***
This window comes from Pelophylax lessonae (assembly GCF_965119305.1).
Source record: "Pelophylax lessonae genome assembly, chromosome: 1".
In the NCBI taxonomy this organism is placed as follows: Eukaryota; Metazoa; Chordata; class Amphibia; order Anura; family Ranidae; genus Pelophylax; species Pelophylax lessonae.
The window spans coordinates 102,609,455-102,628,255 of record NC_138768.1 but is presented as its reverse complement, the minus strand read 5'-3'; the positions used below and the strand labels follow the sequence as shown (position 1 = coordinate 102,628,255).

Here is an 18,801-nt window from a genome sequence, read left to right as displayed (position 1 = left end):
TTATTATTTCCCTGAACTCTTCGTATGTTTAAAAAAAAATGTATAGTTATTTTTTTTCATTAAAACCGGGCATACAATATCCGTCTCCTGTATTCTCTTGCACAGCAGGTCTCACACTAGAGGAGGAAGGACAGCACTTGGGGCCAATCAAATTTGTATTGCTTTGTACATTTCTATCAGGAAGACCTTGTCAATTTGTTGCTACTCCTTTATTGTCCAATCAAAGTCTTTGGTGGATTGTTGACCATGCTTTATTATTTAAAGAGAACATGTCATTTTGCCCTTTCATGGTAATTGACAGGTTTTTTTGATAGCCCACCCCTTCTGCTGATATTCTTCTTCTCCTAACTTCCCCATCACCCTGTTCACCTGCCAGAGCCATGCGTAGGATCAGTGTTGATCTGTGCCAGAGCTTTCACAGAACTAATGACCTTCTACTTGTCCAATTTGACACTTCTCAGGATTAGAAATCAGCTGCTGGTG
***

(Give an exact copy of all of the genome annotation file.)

This window comes from Pelophylax lessonae (assembly GCF_965119305.1).
Source record: "Pelophylax lessonae genome assembly, chromosome: 1".
In the NCBI taxonomy this organism is placed as follows: Eukaryota; Metazoa; Chordata; class Amphibia; order Anura; family Ranidae; genus Pelophylax; species Pelophylax lessonae.
The window spans coordinates 102,609,455-102,628,255 of record NC_138768.1 but is presented as its reverse complement, the minus strand read 5'-3'; the positions used below and the strand labels follow the sequence as shown (position 1 = coordinate 102,628,255).

Here is an 18,801-nt window from a genome sequence, read left to right as displayed (position 1 = left end):
TTATTATTTCCCTGAACTCTTCGTATGTTTAAAAAAAAATGTATAGTTATTTTTTTTCATTAAAACCGGGCATACAATATCCGTCTCCTGTATTCTCTTGCACAGCAGGTCTCACACTAGAGGAGGAAGGACAGCACTTGGGGCCAATCAAATTTGTATTGCTTTGTACATTTCTATCAGGAAGACCTTGTCAATTTGTTGCTACTCCTTTATTGTCCAATCAAAGTCTTTGGTGGATTGTTGACCATGCTTTATTATTTAAAGAGAACATGTCATTTTGCCCTTTCATGGTAATTGACAGGTTTTTTTGATAGCCCACCCCTTCTGCTGATATTCTTCTTCTCCTAACTTCCCCATCACCCTGTTCACCTGCCAGAGCCATGCGTAGGATCAGTGTTGATCTGTGCCAGAGCTTTCACAGAACTAATGACCTTCTACTTGTCCAATTTGACACTTCTCAGGATTAGAAATCAGCTGCTGGTG